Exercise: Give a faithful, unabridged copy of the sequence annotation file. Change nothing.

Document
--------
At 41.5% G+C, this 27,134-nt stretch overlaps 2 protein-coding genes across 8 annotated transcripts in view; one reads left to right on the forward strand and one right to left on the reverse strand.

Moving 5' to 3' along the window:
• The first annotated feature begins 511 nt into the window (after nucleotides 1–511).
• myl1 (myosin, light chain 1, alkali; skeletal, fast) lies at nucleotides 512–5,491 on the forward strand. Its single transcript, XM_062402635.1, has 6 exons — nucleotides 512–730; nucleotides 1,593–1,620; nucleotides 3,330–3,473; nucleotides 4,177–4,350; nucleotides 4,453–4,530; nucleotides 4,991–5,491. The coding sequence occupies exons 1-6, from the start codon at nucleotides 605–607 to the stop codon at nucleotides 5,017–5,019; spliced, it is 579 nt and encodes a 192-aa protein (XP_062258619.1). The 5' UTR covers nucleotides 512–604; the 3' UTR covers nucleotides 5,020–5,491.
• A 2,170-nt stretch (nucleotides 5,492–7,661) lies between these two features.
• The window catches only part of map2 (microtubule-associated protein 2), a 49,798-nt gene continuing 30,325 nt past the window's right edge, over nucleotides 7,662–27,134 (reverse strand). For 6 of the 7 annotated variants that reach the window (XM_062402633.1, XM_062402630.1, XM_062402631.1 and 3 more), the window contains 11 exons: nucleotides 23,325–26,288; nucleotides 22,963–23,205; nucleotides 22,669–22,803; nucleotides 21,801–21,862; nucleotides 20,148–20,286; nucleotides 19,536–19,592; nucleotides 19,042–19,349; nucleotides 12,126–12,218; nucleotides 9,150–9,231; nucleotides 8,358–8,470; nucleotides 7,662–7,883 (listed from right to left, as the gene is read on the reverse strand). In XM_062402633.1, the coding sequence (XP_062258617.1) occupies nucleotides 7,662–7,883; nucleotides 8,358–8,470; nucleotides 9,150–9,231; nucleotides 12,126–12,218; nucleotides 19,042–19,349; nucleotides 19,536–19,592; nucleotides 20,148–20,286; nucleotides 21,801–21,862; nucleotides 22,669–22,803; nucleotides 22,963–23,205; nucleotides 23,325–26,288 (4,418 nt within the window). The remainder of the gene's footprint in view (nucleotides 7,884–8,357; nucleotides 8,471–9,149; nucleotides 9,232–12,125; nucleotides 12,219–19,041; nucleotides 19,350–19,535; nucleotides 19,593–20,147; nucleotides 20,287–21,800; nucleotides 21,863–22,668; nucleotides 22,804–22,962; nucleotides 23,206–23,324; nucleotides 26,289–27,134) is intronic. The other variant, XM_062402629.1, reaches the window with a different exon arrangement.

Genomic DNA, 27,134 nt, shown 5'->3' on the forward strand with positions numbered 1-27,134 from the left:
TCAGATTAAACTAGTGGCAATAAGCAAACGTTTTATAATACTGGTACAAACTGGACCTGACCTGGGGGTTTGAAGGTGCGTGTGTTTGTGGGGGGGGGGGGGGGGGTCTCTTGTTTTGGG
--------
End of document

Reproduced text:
At 41.5% G+C, this 27,134-nt stretch overlaps 2 protein-coding genes across 8 annotated transcripts in view; one reads left to right on the forward strand and one right to left on the reverse strand.

Moving 5' to 3' along the window:
• The first annotated feature begins 511 nt into the window (after nucleotides 1–511).
• myl1 (myosin, light chain 1, alkali; skeletal, fast) lies at nucleotides 512–5,491 on the forward strand. Its single transcript, XM_062402635.1, has 6 exons — nucleotides 512–730; nucleotides 1,593–1,620; nucleotides 3,330–3,473; nucleotides 4,177–4,350; nucleotides 4,453–4,530; nucleotides 4,991–5,491. The coding sequence occupies exons 1-6, from the start codon at nucleotides 605–607 to the stop codon at nucleotides 5,017–5,019; spliced, it is 579 nt and encodes a 192-aa protein (XP_062258619.1). The 5' UTR covers nucleotides 512–604; the 3' UTR covers nucleotides 5,020–5,491.
• A 2,170-nt stretch (nucleotides 5,492–7,661) lies between these two features.
• The window catches only part of map2 (microtubule-associated protein 2), a 49,798-nt gene continuing 30,325 nt past the window's right edge, over nucleotides 7,662–27,134 (reverse strand). For 6 of the 7 annotated variants that reach the window (XM_062402633.1, XM_062402630.1, XM_062402631.1 and 3 more), the window contains 11 exons: nucleotides 23,325–26,288; nucleotides 22,963–23,205; nucleotides 22,669–22,803; nucleotides 21,801–21,862; nucleotides 20,148–20,286; nucleotides 19,536–19,592; nucleotides 19,042–19,349; nucleotides 12,126–12,218; nucleotides 9,150–9,231; nucleotides 8,358–8,470; nucleotides 7,662–7,883 (listed from right to left, as the gene is read on the reverse strand). In XM_062402633.1, the coding sequence (XP_062258617.1) occupies nucleotides 7,662–7,883; nucleotides 8,358–8,470; nucleotides 9,150–9,231; nucleotides 12,126–12,218; nucleotides 19,042–19,349; nucleotides 19,536–19,592; nucleotides 20,148–20,286; nucleotides 21,801–21,862; nucleotides 22,669–22,803; nucleotides 22,963–23,205; nucleotides 23,325–26,288 (4,418 nt within the window). The remainder of the gene's footprint in view (nucleotides 7,884–8,357; nucleotides 8,471–9,149; nucleotides 9,232–12,125; nucleotides 12,219–19,041; nucleotides 19,350–19,535; nucleotides 19,593–20,147; nucleotides 20,287–21,800; nucleotides 21,863–22,668; nucleotides 22,804–22,962; nucleotides 23,206–23,324; nucleotides 26,289–27,134) is intronic. The other variant, XM_062402629.1, reaches the window with a different exon arrangement.

Genomic DNA, 27,134 nt, shown 5'->3' on the forward strand with positions numbered 1-27,134 from the left:
TCAGATTAAACTAGTGGCAATAAGCAAACGTTTTATAATACTGGTACAAACTGGACCTGACCTGGGGGTTTGAAGGTGCGTGTGTTTGTGGGGGGGGGGGGGGGGGTCTCTTGTTTTGGG